This weekend a couple of my daughters and I put together a buckyball from a Zometool kit. The shape is named for Buckminster Fuller of geodesic dome fame. Two years after Fuller’s death, scientists discovered that the shape appears naturally in the form of a C_{60} molecule, named Buckminsterfullerene in his honor. In geometric lingo, the shape is a truncated icosahedron. It’s also the shape of many soccer balls.

I used the buckyball to introduce the Euler’s formula: V – E + F = 2. (The number of vertices (black balls) minus the number of edges (blue sticks) plus the number of faces (in this case, pentagons and hexagons) always equals 2 for a shape that can be deformed into a sphere.) Being able to physically add and remove vertices or nodes makes the induction proof of Euler’s formula really tangible. Then we looked at 6- and 12-sided dice to show that V – E + F = 2 for these shapes as well.

Thanks to Zometool for sending me the kit.

**Update**: How to show that the Euler characteristic of a torus is zero

**Related post**: Platonic solids

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Hey John, check out vzome.com sometime. It’s free software written by my friend Scott Vorthmann that allows you to play with virtual zome models. You never run out of pieces :) Scott also runs a ‘zomegurus’ mailing list, with entertaining discussion of zome related topics.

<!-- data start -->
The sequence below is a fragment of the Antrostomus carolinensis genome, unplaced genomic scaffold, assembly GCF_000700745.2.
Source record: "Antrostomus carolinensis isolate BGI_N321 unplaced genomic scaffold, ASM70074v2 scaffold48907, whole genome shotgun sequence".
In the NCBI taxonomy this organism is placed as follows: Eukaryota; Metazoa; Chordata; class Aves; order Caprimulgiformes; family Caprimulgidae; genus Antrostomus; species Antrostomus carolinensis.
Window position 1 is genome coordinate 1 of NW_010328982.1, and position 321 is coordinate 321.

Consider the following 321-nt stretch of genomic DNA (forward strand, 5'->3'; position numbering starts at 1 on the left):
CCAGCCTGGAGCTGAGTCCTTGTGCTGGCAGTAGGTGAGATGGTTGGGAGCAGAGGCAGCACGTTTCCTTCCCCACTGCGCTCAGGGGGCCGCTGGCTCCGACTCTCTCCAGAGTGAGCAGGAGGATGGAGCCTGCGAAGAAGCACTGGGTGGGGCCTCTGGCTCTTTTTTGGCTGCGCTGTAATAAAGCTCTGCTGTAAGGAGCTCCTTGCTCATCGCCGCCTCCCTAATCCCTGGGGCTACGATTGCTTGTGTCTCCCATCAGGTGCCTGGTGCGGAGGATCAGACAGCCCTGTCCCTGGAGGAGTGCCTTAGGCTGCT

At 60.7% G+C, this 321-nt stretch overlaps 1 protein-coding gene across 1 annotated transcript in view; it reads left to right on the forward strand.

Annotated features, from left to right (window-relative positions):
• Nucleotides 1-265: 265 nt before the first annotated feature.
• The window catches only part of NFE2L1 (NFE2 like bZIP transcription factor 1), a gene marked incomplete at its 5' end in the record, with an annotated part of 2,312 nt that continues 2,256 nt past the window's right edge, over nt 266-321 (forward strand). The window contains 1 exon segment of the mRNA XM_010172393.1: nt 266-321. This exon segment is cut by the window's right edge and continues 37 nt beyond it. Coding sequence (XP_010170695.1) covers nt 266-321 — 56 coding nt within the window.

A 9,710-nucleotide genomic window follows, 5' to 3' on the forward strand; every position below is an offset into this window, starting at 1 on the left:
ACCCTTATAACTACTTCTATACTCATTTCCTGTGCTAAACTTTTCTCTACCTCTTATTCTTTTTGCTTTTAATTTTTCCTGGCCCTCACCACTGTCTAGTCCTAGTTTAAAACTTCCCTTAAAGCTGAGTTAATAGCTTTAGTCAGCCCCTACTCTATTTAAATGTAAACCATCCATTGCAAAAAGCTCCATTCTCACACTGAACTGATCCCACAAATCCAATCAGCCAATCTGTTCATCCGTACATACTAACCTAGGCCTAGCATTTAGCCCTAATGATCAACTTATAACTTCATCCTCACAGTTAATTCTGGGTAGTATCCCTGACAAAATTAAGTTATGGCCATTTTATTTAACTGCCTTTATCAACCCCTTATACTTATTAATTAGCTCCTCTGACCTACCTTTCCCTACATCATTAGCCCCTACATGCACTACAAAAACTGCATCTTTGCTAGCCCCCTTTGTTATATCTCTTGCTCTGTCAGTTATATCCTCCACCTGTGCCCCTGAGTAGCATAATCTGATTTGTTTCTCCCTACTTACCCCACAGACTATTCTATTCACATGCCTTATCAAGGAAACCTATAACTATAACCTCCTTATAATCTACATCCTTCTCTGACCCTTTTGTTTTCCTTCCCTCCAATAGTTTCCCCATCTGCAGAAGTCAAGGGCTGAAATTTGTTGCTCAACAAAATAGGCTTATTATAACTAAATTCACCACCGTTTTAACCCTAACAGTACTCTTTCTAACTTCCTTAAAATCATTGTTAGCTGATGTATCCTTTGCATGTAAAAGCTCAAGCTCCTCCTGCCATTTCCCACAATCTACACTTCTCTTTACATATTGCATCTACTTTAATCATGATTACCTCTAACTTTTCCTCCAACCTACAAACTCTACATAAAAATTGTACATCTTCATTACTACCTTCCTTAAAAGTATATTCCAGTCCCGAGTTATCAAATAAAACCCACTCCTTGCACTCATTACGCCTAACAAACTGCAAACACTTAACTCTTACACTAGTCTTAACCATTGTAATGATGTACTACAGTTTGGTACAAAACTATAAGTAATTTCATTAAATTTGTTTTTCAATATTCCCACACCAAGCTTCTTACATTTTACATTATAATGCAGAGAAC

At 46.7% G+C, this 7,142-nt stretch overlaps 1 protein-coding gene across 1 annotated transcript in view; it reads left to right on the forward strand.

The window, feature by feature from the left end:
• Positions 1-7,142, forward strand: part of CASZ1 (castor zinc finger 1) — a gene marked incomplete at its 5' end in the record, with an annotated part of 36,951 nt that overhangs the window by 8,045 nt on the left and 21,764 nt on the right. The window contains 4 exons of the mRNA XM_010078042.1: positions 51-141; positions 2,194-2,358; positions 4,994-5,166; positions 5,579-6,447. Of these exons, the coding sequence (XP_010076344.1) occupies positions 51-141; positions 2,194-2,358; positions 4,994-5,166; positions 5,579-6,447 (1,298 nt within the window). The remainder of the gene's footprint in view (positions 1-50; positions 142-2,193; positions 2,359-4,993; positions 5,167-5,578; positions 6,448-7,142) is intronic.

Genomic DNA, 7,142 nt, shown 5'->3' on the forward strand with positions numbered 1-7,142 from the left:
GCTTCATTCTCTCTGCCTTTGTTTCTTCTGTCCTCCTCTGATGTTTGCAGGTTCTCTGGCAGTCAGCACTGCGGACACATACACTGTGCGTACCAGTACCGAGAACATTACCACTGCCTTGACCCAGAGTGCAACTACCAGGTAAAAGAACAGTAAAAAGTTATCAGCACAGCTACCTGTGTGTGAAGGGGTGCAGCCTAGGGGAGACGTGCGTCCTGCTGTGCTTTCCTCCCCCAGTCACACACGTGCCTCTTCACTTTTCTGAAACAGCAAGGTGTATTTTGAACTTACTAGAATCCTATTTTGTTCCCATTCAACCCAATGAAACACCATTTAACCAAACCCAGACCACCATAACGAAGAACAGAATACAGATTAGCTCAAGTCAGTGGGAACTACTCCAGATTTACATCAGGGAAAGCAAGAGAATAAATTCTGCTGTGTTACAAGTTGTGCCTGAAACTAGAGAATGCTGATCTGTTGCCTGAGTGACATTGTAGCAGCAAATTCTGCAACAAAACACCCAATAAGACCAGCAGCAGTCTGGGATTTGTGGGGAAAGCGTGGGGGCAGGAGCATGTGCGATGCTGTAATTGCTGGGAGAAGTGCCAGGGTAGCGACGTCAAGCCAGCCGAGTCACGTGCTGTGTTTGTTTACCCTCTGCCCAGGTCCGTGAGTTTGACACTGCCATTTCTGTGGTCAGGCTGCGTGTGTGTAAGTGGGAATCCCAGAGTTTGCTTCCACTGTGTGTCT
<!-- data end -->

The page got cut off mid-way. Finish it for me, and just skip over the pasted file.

I’ve never made a bucky ball, but I have isolated C60 from fullerene enriched soot before. Then I have it to someone as a gift; they’ve probably lost it, sadly. Should have kept it.

They don’t look that impressive though; just like a very, very fine black powder.

Zome is a lot of fun. George Hart (Vi Hart’s dad) has a good book on Zome geometry:

http://www.georgehart.com/zomebook/zomebook.html

An old math grad school friend of mine, David Richter, has a number of Zome Projects on his web site. http://homepages.wmich.edu/~drichter/zomeindex.htm

Looks like fun, but I’m not sure I’d have the patience.

It’s also a truncated dodecahedron, depending on which surfaces you decide to extend.

I love Zomes–I just wish they weren’t quite so expensive. Quality manufacturing, I guess.

And of course it’s also the pattern for a soccer ball. :-)

Nice idea for demonstrating that Euler identity, John.

BTW, I recommend Hugh Aldersey-Williams’s book

The Most Beautiful Moleculefor an illuminating account of the history of the discovery of the fullerenes. It gives an unvarnished account of how science actually works — warts and all.